Xippas in the Marais Lunch / Drinks:

  • Il Carpaccio – Le Royal Monceau
  • Biglove Caffe

Dinner

  • Les Cocottes located in the Sofitel Arc de Triomphe by Chef Christian Constant.
  • Clover Grill this restaurant quickly became one of my favorite restaurants in Paris with its cozy yet interior (perfect for drinks and dinner with friends or even a date), incredible meats and their Provence lavender cocktail was delicious!

#nastasiainparis

All content provided on this blog is for informational purposes only. The owner of this blog makes no representations as to the accuracy or completeness of any information on this site or found by following any link on this site.

I was invited as guest by La Compagine Boutique Airline and Le Royal Monceau. As always, all opinions are my own.

 

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Europe Journal Photography

Traveler & Artist Candace Rose Rardon Sketches the World Through Her Travels

Hi everyone! Candace Rose Rardon here. I’m a travel writer and sketch artist just back from two months in beautiful France and Spain, and I can’t wait to share some of my favorite moments of sketching inspiration from the trip with you. To get started, here’s a little icon from Paris you might have seen before…for me, no matter how well-known a subject, it’s always fun to see it for the first time with my sketchbook.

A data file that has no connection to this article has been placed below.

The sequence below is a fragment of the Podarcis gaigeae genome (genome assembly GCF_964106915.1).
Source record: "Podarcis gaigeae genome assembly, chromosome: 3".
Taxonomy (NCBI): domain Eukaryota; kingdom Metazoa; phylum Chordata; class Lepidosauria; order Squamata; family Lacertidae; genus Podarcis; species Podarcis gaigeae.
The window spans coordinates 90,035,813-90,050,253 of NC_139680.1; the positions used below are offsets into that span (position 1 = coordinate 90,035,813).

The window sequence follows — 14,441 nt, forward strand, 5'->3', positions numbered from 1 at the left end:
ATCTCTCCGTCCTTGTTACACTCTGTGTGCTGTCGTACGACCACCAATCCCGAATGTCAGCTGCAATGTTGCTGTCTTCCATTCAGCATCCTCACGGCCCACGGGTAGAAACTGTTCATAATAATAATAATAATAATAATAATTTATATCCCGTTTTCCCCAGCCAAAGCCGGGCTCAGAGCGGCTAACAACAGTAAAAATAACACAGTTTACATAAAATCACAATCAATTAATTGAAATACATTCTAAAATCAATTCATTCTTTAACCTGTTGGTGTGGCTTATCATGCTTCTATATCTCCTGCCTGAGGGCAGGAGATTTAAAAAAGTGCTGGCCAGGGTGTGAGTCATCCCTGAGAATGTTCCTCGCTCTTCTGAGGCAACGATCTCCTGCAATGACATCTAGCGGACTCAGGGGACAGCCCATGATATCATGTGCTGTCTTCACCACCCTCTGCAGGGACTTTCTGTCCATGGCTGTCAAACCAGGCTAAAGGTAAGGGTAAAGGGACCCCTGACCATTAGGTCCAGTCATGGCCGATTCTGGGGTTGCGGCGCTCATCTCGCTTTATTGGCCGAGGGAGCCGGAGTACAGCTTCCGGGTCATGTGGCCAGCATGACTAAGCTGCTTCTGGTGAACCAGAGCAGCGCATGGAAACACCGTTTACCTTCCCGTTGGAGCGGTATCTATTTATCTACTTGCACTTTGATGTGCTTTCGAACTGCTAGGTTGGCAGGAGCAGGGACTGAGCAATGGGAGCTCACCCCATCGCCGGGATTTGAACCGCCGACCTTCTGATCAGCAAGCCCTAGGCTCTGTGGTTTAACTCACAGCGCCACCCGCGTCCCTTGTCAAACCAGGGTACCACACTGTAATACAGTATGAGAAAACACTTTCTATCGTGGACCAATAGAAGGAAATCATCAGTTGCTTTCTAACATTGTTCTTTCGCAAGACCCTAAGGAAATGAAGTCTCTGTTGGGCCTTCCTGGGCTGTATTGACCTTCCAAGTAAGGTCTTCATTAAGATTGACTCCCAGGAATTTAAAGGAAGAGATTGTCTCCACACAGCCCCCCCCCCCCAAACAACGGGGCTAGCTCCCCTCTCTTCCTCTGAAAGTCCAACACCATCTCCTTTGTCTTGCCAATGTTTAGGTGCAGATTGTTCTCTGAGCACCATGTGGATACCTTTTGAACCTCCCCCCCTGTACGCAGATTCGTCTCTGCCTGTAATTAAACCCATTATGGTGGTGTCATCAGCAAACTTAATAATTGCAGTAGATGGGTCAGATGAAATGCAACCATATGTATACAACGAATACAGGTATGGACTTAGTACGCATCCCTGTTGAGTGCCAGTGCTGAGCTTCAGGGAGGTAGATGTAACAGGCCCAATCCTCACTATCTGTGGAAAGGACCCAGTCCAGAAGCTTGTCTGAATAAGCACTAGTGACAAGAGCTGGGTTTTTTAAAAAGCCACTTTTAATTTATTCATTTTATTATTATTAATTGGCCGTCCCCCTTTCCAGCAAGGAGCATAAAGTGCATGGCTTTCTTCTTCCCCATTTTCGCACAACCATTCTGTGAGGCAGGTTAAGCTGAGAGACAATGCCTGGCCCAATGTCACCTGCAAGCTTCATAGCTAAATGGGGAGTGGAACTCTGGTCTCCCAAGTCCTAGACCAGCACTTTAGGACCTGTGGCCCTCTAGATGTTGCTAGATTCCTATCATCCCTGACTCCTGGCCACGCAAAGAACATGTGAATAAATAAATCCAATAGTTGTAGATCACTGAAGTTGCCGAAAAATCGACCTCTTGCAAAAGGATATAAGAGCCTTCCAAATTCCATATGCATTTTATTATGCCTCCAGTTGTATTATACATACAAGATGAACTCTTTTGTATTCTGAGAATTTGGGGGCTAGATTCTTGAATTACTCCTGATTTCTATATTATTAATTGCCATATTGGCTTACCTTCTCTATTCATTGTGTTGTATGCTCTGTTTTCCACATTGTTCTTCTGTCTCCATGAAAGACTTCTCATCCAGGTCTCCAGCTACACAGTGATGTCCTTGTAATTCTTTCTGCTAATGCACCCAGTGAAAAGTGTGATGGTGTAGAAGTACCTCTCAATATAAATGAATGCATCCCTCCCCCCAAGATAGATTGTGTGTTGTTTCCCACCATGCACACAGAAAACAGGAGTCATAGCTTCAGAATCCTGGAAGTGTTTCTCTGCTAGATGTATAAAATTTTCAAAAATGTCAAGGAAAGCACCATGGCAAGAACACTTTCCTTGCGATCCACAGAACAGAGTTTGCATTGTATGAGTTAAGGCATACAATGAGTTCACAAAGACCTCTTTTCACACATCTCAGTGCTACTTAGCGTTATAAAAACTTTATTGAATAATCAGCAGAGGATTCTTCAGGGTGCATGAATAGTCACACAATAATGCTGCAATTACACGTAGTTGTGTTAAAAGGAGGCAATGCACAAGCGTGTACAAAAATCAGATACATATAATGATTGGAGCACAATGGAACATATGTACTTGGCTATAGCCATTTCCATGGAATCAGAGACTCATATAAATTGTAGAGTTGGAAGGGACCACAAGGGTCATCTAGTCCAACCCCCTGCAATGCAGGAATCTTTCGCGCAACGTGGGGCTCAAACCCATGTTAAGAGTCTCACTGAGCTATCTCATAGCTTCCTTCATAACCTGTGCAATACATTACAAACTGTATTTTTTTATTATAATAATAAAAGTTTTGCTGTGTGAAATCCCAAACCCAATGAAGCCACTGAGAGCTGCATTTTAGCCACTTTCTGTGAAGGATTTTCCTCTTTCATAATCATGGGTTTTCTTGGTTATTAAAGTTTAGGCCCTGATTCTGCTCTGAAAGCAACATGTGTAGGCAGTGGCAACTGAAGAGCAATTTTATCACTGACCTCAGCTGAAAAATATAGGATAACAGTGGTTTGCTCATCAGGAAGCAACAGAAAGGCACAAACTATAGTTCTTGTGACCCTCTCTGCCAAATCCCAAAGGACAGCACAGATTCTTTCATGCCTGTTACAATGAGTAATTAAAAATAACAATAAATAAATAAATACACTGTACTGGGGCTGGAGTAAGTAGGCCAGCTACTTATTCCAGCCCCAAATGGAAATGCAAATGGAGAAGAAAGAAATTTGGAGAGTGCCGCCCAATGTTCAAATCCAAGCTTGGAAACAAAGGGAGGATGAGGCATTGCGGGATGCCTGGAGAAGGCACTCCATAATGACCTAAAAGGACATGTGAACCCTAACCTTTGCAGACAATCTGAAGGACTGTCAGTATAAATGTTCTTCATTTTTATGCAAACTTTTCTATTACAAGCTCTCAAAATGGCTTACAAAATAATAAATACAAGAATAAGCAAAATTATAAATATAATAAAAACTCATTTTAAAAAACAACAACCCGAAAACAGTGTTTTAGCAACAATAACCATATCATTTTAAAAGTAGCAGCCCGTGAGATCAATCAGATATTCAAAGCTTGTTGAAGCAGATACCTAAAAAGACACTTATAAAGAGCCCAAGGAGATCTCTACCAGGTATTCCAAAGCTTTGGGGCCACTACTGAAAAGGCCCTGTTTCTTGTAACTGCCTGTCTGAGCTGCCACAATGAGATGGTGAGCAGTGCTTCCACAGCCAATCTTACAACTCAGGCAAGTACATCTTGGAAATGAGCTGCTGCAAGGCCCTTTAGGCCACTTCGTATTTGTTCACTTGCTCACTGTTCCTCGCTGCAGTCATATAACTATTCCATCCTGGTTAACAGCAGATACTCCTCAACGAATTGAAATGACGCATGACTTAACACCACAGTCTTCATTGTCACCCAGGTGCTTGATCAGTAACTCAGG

Paris, Shakespeare & Co.
If you enjoy looking for inspiration in quirky bookshops, you will love Shakespeare & Co., set just steps away from the Seine River and the towering spires of Notre Dame. Opened in 1919, the bookstore was a favorite haunt of Hemingway, Fitzgerald, James Joyce, Gertrude Stein, and many other writers, and it still plays an important role in Paris’ literary scene today. From the colored lights strung outside to the hidden nooks and dusty shelves on the second floor, I could have easily lost myself here for hours.